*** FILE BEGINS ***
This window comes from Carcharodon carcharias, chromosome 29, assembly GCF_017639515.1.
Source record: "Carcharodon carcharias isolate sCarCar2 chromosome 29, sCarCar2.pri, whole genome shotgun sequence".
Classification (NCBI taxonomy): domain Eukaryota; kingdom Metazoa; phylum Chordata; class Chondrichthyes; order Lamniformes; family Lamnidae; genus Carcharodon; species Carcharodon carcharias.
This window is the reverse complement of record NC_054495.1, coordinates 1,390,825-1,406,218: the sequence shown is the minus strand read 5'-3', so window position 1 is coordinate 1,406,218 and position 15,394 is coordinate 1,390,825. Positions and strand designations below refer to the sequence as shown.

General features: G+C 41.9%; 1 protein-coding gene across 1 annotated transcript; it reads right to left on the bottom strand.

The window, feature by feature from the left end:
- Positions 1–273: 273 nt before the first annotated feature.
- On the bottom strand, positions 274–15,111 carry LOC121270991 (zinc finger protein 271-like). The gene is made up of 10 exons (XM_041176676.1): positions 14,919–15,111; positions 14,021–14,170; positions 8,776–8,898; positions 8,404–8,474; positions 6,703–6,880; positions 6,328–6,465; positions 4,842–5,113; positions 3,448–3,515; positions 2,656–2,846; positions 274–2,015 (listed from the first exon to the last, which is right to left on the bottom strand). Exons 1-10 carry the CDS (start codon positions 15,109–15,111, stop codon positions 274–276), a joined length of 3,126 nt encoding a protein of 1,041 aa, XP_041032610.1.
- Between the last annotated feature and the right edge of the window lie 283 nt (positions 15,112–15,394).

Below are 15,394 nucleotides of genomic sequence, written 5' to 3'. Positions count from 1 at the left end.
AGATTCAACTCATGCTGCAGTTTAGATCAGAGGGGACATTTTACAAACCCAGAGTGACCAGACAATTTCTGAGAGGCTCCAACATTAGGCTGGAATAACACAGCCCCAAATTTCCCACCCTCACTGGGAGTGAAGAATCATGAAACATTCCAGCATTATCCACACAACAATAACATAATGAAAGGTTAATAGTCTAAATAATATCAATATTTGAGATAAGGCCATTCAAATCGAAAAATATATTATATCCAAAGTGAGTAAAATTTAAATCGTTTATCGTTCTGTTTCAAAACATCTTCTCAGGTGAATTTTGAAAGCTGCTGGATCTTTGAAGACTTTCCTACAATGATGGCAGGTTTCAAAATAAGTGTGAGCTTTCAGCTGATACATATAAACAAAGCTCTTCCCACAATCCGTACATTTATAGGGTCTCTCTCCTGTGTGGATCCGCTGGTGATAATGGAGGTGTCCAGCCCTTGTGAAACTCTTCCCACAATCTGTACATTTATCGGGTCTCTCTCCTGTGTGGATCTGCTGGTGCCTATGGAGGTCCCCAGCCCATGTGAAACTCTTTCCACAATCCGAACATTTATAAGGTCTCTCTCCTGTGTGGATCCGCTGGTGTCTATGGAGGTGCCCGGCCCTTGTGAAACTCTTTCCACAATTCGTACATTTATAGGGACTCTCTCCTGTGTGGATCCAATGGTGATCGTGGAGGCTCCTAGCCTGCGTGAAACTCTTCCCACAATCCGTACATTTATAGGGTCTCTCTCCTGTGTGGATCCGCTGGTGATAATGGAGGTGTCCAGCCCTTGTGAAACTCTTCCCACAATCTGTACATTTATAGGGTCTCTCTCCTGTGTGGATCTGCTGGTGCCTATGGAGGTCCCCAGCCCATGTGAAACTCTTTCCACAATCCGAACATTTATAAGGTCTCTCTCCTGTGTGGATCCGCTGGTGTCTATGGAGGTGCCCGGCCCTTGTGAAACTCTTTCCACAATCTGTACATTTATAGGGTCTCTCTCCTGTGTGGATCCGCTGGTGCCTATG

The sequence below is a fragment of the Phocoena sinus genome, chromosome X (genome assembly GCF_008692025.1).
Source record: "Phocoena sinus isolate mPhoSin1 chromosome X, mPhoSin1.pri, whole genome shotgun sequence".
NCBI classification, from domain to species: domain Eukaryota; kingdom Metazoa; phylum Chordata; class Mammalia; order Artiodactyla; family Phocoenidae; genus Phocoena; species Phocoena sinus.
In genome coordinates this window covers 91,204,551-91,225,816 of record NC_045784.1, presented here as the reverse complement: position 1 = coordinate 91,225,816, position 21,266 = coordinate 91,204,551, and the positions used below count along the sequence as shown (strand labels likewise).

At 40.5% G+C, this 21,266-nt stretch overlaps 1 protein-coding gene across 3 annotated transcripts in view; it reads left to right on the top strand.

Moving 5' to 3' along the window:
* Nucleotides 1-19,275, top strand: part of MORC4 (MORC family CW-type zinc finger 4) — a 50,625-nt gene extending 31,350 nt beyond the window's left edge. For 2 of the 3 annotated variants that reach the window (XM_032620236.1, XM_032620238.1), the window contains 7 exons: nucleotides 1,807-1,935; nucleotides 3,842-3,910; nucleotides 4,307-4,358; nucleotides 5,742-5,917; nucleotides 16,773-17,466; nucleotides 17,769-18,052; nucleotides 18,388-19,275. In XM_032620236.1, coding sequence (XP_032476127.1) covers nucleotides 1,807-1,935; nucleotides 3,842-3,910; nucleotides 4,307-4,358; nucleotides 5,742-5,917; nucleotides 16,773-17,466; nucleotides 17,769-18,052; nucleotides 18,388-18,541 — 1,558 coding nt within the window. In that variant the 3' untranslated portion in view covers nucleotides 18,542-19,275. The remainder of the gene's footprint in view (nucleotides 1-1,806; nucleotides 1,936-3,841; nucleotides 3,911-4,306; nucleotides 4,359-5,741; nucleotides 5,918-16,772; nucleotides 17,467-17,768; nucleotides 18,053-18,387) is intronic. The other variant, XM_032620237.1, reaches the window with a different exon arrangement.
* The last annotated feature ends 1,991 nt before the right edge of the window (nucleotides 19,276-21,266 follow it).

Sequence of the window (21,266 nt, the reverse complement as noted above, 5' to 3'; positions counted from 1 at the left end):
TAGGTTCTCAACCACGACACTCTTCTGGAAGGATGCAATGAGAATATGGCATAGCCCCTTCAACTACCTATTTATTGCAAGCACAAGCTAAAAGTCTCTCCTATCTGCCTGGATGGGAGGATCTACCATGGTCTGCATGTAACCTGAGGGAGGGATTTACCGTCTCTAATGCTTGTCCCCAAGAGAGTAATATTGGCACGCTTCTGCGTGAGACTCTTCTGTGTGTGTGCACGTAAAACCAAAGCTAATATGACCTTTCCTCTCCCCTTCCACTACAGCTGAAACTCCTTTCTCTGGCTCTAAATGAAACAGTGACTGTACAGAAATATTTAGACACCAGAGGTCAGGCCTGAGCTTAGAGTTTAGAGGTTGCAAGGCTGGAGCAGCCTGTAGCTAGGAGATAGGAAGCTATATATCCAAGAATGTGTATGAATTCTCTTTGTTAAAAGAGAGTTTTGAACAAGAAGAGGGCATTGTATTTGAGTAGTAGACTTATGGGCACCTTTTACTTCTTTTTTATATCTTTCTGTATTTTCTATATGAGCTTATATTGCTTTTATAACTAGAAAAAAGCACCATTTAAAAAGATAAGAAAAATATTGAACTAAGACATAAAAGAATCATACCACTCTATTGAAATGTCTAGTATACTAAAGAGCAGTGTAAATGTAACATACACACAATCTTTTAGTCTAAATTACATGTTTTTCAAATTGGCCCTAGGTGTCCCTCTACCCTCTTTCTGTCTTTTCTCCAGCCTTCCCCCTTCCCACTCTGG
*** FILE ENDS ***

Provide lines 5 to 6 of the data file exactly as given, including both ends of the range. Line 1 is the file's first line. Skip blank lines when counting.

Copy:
General features: G+C 41.9%; 1 protein-coding gene across 1 annotated transcript; it reads right to left on the bottom strand.

The window, feature by feature from the left end: